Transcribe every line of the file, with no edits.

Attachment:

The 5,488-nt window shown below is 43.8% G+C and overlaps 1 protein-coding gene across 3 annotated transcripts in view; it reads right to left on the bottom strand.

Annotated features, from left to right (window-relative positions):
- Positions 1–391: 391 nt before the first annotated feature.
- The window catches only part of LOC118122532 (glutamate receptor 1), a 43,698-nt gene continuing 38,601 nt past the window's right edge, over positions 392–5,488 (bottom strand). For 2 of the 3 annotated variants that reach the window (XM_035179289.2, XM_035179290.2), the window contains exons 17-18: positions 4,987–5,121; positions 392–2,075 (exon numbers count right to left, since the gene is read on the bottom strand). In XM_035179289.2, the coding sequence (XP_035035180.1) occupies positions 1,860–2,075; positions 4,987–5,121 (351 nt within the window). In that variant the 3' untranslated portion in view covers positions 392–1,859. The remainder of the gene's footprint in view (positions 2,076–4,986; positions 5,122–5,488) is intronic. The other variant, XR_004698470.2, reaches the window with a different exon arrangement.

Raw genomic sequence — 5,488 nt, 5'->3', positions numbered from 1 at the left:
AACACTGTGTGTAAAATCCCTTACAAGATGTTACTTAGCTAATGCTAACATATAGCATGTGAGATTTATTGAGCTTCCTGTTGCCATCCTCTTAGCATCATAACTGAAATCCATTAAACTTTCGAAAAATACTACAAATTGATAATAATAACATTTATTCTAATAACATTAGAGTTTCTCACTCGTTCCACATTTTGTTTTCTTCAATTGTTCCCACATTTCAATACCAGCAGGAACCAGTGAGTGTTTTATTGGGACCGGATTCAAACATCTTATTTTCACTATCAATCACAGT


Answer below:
The 5,488-nt window shown below is 43.8% G+C and overlaps 1 protein-coding gene across 3 annotated transcripts in view; it reads right to left on the bottom strand.

Annotated features, from left to right (window-relative positions):
- Positions 1–391: 391 nt before the first annotated feature.
- The window catches only part of LOC118122532 (glutamate receptor 1), a 43,698-nt gene continuing 38,601 nt past the window's right edge, over positions 392–5,488 (bottom strand). For 2 of the 3 annotated variants that reach the window (XM_035179289.2, XM_035179290.2), the window contains exons 17-18: positions 4,987–5,121; positions 392–2,075 (exon numbers count right to left, since the gene is read on the bottom strand). In XM_035179289.2, the coding sequence (XP_035035180.1) occupies positions 1,860–2,075; positions 4,987–5,121 (351 nt within the window). In that variant the 3' untranslated portion in view covers positions 392–1,859. The remainder of the gene's footprint in view (positions 2,076–4,986; positions 5,122–5,488) is intronic. The other variant, XR_004698470.2, reaches the window with a different exon arrangement.

Raw genomic sequence — 5,488 nt, 5'->3', positions numbered from 1 at the left:
AACACTGTGTGTAAAATCCCTTACAAGATGTTACTTAGCTAATGCTAACATATAGCATGTGAGATTTATTGAGCTTCCTGTTGCCATCCTCTTAGCATCATAACTGAAATCCATTAAACTTTCGAAAAATACTACAAATTGATAATAATAACATTTATTCTAATAACATTAGAGTTTCTCACTCGTTCCACATTTTGTTTTCTTCAATTGTTCCCACATTTCAATACCAGCAGGAACCAGTGAGTGTTTTATTGGGACCGGATTCAAACATCTTATTTTCACTATCAATCACAGT